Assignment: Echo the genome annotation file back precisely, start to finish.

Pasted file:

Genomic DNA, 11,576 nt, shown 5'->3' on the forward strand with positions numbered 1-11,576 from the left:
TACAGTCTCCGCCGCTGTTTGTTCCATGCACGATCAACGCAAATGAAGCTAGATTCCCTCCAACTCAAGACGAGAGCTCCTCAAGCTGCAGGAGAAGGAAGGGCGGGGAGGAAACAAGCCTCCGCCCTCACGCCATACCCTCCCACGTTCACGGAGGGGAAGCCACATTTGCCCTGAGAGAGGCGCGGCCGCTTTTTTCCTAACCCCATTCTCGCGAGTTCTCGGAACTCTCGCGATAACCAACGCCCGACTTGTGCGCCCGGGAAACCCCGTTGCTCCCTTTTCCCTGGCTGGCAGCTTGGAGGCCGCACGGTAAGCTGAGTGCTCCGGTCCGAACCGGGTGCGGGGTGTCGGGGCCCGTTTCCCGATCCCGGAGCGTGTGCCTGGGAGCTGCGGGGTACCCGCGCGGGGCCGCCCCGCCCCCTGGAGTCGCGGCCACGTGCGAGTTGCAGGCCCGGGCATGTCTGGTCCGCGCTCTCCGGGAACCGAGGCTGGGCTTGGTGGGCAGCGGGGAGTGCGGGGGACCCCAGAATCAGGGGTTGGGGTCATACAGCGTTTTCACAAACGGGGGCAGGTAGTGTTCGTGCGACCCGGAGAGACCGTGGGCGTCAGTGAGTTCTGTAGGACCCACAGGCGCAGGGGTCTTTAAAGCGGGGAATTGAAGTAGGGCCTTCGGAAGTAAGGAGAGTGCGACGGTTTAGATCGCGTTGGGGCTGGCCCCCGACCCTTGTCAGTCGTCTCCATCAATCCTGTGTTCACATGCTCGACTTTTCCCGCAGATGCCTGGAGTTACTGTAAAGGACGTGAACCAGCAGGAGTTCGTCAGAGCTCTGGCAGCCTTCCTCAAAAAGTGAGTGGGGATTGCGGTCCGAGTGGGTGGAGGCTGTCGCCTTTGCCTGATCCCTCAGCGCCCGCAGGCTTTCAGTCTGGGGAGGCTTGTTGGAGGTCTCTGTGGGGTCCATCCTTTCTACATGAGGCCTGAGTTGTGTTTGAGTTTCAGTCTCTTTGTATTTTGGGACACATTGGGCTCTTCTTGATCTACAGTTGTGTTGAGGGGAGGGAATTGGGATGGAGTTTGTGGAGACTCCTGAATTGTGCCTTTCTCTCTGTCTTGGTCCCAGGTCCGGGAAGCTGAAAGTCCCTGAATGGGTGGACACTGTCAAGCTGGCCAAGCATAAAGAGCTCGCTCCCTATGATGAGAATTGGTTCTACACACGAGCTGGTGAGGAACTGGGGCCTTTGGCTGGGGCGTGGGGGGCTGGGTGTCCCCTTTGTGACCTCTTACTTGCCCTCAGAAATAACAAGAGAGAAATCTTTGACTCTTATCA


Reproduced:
Genomic DNA, 11,576 nt, shown 5'->3' on the forward strand with positions numbered 1-11,576 from the left:
TACAGTCTCCGCCGCTGTTTGTTCCATGCACGATCAACGCAAATGAAGCTAGATTCCCTCCAACTCAAGACGAGAGCTCCTCAAGCTGCAGGAGAAGGAAGGGCGGGGAGGAAACAAGCCTCCGCCCTCACGCCATACCCTCCCACGTTCACGGAGGGGAAGCCACATTTGCCCTGAGAGAGGCGCGGCCGCTTTTTTCCTAACCCCATTCTCGCGAGTTCTCGGAACTCTCGCGATAACCAACGCCCGACTTGTGCGCCCGGGAAACCCCGTTGCTCCCTTTTCCCTGGCTGGCAGCTTGGAGGCCGCACGGTAAGCTGAGTGCTCCGGTCCGAACCGGGTGCGGGGTGTCGGGGCCCGTTTCCCGATCCCGGAGCGTGTGCCTGGGAGCTGCGGGGTACCCGCGCGGGGCCGCCCCGCCCCCTGGAGTCGCGGCCACGTGCGAGTTGCAGGCCCGGGCATGTCTGGTCCGCGCTCTCCGGGAACCGAGGCTGGGCTTGGTGGGCAGCGGGGAGTGCGGGGGACCCCAGAATCAGGGGTTGGGGTCATACAGCGTTTTCACAAACGGGGGCAGGTAGTGTTCGTGCGACCCGGAGAGACCGTGGGCGTCAGTGAGTTCTGTAGGACCCACAGGCGCAGGGGTCTTTAAAGCGGGGAATTGAAGTAGGGCCTTCGGAAGTAAGGAGAGTGCGACGGTTTAGATCGCGTTGGGGCTGGCCCCCGACCCTTGTCAGTCGTCTCCATCAATCCTGTGTTCACATGCTCGACTTTTCCCGCAGATGCCTGGAGTTACTGTAAAGGACGTGAACCAGCAGGAGTTCGTCAGAGCTCTGGCAGCCTTCCTCAAAAAGTGAGTGGGGATTGCGGTCCGAGTGGGTGGAGGCTGTCGCCTTTGCCTGATCCCTCAGCGCCCGCAGGCTTTCAGTCTGGGGAGGCTTGTTGGAGGTCTCTGTGGGGTCCATCCTTTCTACATGAGGCCTGAGTTGTGTTTGAGTTTCAGTCTCTTTGTATTTTGGGACACATTGGGCTCTTCTTGATCTACAGTTGTGTTGAGGGGAGGGAATTGGGATGGAGTTTGTGGAGACTCCTGAATTGTGCCTTTCTCTCTGTCTTGGTCCCAGGTCCGGGAAGCTGAAAGTCCCTGAATGGGTGGACACTGTCAAGCTGGCCAAGCATAAAGAGCTCGCTCCCTATGATGAGAATTGGTTCTACACACGAGCTGGTGAGGAACTGGGGCCTTTGGCTGGGGCGTGGGGGGCTGGGTGTCCCCTTTGTGACCTCTTACTTGCCCTCAGAAATAACAAGAGAGAAATCTTTGACTCTTATCA